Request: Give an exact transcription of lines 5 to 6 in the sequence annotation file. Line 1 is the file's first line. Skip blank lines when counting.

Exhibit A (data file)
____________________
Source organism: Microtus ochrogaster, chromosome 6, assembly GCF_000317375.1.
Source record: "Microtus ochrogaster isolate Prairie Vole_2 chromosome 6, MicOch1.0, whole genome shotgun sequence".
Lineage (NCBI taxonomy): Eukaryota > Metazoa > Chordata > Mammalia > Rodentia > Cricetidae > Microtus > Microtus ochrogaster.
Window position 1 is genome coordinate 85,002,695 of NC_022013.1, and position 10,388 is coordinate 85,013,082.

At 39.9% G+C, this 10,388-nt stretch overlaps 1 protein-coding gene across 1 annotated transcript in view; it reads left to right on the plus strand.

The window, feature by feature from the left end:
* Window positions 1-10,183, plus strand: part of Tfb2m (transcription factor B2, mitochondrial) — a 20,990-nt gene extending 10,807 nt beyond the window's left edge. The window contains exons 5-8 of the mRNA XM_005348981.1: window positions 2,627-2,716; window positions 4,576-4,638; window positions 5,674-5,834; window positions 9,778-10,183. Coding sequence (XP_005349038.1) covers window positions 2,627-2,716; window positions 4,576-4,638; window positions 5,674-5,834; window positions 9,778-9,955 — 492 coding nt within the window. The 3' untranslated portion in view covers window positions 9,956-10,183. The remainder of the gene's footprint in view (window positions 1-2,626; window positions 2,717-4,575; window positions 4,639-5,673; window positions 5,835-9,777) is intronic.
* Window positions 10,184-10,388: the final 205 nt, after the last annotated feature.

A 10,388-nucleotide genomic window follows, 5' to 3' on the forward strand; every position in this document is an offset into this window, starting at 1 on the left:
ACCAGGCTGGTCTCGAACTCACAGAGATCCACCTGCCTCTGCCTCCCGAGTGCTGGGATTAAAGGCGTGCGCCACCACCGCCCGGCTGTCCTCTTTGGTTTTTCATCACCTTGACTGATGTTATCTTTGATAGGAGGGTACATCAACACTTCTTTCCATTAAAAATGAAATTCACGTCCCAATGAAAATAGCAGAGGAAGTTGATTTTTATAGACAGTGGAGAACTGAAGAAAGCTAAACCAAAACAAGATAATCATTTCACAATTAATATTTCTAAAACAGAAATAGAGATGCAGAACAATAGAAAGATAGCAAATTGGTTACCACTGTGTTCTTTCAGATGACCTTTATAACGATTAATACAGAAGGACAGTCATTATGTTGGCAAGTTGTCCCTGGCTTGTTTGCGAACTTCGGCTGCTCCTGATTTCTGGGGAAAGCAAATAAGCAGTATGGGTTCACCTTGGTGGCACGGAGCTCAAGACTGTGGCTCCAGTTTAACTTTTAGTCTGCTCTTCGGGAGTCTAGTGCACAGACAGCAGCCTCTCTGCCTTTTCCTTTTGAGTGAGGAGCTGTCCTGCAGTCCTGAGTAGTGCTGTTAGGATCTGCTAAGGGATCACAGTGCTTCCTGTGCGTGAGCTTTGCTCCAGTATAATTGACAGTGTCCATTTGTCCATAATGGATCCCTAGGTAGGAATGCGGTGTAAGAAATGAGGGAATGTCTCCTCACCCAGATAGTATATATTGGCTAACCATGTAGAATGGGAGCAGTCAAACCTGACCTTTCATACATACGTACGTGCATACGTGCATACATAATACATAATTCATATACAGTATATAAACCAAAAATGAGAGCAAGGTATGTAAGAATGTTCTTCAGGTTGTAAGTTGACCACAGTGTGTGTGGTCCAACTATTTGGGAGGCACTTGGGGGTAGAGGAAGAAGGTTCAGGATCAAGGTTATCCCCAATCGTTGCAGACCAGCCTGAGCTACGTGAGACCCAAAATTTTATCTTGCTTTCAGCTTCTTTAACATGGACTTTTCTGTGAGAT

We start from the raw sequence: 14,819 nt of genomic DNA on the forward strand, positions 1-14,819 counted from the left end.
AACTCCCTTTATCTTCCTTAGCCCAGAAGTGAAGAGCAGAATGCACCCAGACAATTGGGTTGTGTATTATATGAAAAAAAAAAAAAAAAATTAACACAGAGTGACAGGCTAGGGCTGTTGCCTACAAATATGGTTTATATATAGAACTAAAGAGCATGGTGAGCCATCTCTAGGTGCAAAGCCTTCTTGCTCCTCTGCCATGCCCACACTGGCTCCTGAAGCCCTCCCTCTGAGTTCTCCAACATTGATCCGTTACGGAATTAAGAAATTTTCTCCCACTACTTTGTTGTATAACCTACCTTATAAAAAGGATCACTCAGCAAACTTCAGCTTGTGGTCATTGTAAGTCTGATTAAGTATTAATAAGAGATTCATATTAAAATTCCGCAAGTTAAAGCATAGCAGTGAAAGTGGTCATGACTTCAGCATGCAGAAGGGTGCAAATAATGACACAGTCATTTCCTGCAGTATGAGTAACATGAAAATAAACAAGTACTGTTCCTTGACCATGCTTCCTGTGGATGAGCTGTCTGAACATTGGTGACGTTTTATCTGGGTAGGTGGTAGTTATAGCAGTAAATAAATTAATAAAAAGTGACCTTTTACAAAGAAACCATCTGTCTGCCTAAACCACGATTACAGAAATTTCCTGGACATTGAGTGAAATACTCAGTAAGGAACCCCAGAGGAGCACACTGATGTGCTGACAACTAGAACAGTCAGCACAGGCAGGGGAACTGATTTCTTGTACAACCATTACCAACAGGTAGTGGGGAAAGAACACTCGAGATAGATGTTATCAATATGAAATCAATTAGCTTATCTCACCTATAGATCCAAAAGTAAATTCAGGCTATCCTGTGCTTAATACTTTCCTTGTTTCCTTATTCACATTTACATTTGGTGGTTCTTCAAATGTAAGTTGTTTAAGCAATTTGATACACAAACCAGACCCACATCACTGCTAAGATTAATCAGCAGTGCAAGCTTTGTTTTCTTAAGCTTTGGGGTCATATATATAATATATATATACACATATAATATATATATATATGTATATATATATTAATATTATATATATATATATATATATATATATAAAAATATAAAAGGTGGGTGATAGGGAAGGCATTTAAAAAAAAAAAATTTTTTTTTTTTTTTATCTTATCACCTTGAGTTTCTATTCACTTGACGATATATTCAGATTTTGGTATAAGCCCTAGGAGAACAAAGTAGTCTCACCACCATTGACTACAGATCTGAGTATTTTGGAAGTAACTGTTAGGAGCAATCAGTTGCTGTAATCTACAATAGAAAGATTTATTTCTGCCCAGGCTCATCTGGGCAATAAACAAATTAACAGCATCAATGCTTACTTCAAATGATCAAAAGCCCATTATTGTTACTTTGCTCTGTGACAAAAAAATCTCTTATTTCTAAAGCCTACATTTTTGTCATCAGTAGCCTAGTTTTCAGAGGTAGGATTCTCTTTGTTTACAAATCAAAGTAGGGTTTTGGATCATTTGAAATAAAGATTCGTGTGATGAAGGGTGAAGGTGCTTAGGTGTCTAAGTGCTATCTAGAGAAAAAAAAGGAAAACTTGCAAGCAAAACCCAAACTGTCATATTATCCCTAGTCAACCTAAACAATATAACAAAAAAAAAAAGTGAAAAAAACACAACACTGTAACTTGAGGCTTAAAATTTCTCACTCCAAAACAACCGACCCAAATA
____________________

At 39.9% G+C, this 10,388-nt stretch overlaps 1 protein-coding gene across 1 annotated transcript in view; it reads left to right on the plus strand.

The window, feature by feature from the left end: